In ten million years, the acid level in the ocean was balanced. Within that environment, thousands of diverse creatures existed and prospered. However, within the last couple of centuries, that balance has been slowly broken: the ocean has gone “sour”, or more accurately, has significantly been acidified.
1. What is seawater acidity?
Most liquids are either acidic or basic. This nature is demonstrated on a scale called pH degree. For example, lemon juice is an acidic liquid, and toothpaste is a basic one.
Usually, seawater is slightly basic, which means it is less acidic than freshwater. Unfortunately, when the ocean absorbs a large amount of carbon dioxide (CO2), the baseness of seawater increases and its acidity drops, negatively affecting the natural environment of many marine creatures.
2. Why is the ocean acidified?
First of all, we need to understand that the ocean is a giant carbon tank. Carbon dioxide (CO2) in the atmosphere mixes into the ocean through the surface, and then moves to deeper layers through physical and biological processes. Here, some creatures use CO2, such as algae and seagrass, to photosynthesize. Due to that, the ocean has the ability to absorb a great amount of CO2 from the atmosphere. In the period from 2002 to 2011 alone, oceans have absorbed above 25% of CO2 emission that came from burning fossil fuels, land use and cement production over the world.
Initially, scientists considered this a positive aspect; since when the ocean absorbs CO2, its level in the atmosphere will decrease and thus global warming will be slowed. However, in the last decade, they have realized that the excessive amount of CO2 absorbed by the ocean has changed its chemistry. Let’s take a look at how CO2 mixes into seawater.
Let's look at the process of carbon dioxide dissolving into sea water.
Firstly, CO2 reacts with water and creates carbonic acid (H2CO3-). Carbonic acid continues to release hydrogen ions H+ and bicarbonate molecules (HCO3-). The bicarbonate molecules continue to break up into hydrogen ions H+ and carbonate ions (CO3-). The increase of H+ decreases the pH of seawater, which means the seawater’s acidity rises.
3. What is happening?
The main component of the skeletons and shells of some marine creatures like corals, oysters, clams, sea urchins, starfish, is calcium carbonate (CaCO3). In order to create calcium carbonate, they use calcium ions (Ca2+) and carbonate (Ca2+) from the seawater. However, the acidification of the ocean, or the increase of H+, is halting this process.
How so? In reality, some H+ ions can combine with carbonate (CO32-) in the seawater to form bicarbonate molecules (HCO3-). Carbonate therefore cannot combine with calcium ions to create calcium carbonate (CaCO3), thus causing many creatures to being unable to develop their shells and skeletons. Their shells and skeletons become weak, prone to being brittle and breaking.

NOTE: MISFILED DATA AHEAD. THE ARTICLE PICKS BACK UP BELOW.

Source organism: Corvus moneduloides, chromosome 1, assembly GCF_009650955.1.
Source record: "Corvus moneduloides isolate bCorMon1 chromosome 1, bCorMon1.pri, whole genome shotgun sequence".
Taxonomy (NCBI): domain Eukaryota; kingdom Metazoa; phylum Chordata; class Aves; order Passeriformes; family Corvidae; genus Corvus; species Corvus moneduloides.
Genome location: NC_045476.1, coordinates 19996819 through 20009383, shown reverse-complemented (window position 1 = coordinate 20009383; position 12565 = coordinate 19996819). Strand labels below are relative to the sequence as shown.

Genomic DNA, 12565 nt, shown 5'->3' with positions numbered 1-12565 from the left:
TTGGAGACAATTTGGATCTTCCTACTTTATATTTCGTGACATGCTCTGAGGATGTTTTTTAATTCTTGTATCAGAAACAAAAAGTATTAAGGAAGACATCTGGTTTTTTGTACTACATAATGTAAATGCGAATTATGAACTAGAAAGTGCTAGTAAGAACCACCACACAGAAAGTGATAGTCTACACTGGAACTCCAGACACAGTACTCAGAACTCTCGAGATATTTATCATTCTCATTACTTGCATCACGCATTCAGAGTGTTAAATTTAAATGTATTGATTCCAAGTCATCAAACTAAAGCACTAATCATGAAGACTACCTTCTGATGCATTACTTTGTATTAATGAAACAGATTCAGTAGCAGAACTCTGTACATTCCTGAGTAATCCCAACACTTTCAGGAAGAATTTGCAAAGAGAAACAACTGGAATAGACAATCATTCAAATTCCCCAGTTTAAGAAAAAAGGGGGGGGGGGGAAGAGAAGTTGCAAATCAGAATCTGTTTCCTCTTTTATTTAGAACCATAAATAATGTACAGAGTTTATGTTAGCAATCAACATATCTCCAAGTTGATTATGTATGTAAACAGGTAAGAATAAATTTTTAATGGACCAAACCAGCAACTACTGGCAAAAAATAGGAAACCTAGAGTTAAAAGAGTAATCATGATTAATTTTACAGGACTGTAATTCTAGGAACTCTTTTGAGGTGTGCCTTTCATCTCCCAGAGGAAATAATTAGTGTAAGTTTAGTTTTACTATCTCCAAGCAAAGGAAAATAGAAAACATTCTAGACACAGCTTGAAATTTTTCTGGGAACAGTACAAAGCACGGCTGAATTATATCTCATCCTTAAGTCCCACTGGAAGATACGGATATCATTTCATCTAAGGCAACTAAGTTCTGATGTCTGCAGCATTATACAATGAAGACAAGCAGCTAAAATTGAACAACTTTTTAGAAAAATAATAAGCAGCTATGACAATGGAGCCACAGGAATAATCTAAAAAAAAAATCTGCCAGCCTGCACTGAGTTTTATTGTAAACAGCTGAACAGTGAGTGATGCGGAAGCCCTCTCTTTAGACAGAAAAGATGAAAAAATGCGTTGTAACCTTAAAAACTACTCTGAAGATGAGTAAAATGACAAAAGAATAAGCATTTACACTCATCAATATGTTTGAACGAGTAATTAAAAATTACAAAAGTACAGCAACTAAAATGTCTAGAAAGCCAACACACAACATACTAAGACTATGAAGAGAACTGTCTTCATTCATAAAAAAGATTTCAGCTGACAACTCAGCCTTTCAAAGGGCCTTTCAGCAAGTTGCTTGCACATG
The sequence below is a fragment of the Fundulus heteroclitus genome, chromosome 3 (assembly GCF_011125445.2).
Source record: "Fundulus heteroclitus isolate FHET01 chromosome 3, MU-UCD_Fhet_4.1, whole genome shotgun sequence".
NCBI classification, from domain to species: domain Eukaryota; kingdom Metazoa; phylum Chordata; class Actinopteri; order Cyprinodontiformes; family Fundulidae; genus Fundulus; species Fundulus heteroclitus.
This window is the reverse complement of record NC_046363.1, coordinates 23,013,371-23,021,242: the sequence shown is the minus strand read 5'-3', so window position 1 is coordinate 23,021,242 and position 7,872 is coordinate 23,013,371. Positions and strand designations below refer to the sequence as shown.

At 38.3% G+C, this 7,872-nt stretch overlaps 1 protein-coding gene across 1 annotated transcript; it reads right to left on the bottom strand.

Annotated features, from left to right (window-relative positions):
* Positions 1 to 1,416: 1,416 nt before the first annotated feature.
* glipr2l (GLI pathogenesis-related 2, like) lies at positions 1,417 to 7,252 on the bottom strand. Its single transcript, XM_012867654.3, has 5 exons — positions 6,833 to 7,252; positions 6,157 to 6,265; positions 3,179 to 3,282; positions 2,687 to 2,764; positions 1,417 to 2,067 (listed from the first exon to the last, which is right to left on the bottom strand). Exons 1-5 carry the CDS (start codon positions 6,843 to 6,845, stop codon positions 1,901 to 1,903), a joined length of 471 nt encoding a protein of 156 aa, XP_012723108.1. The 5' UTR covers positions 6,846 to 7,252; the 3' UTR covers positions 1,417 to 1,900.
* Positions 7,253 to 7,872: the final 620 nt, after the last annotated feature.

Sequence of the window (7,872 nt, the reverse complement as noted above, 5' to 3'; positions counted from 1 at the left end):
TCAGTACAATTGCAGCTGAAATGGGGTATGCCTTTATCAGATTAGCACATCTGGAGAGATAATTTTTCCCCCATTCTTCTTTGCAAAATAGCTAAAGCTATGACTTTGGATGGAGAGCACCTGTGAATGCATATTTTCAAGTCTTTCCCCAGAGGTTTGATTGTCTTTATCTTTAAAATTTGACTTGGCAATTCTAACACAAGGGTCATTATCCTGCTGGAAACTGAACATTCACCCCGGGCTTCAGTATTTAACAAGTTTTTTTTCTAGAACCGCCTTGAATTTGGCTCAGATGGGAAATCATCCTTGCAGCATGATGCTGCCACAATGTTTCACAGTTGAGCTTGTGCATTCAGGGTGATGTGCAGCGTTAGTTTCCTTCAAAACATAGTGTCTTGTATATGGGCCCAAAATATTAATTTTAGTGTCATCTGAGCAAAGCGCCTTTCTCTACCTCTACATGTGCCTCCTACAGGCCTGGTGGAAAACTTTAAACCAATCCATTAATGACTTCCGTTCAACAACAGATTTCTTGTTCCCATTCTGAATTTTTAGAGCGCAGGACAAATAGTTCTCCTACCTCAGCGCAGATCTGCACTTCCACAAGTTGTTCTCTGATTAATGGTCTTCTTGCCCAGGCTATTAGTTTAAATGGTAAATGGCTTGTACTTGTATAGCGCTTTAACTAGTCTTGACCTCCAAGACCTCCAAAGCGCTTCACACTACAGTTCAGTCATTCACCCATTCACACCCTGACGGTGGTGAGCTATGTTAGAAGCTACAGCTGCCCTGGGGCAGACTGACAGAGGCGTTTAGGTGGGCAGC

The most affected creatures are:
- Molluscs with shells (example: clams, oysters)
- Creatures with exoskeletons (example: starfish)
- Ecosystems reliant on skeletal structures (example: coral reefs)
Therefore, it’s evident that the absorption of CO2 has changed some processes underwater: acidification has appeared and affected the process of forming shells and skeletons of marine creatures. In reality, the amount of CO2 in the atmosphere has significantly increased since the beginning of industrialization. This is the result of using too much fossil fuel for industrial purposes, from transporting, producing, to consuming, along with other problems such as deforestation. Researchers have also shown that the pH degree of seawater has decreased from 8.2 to 8.1 in this period.
Currently, this process is still happening and possibly going to worsen if humans all over the world do not act promptly to cut down on CO2 emission.
According to global reports about CO2 emissions’ ocean impact scenario, the East Sea will be gravely affected. Many regions in the East Sea will have a lower pH level of 0.3, which means a high level of acidification. Currently, only 80% of our corals still remains, by 2050, the number will decline to 50%, and by 2100, only 25%. In short, without preventive measures, sea creatures in general will be negatively affected, and corals in particular will be gravely destroyed by climate change. 
4. Let's act
The best immediate action you can take is decreasing your daily CO2 emission. Save energy by turning off lights when they are not in use, walk or bicycle instead of driving a car, support clean energy programs (solar and wind energy)
Start discussing ocean acidification with others. Many are still unaware of the issue, or assume it’s the scientists’ responsibility! Therefore, try to help them understand the impact of ocean acidification and what we can do to protect the beautiful ocean!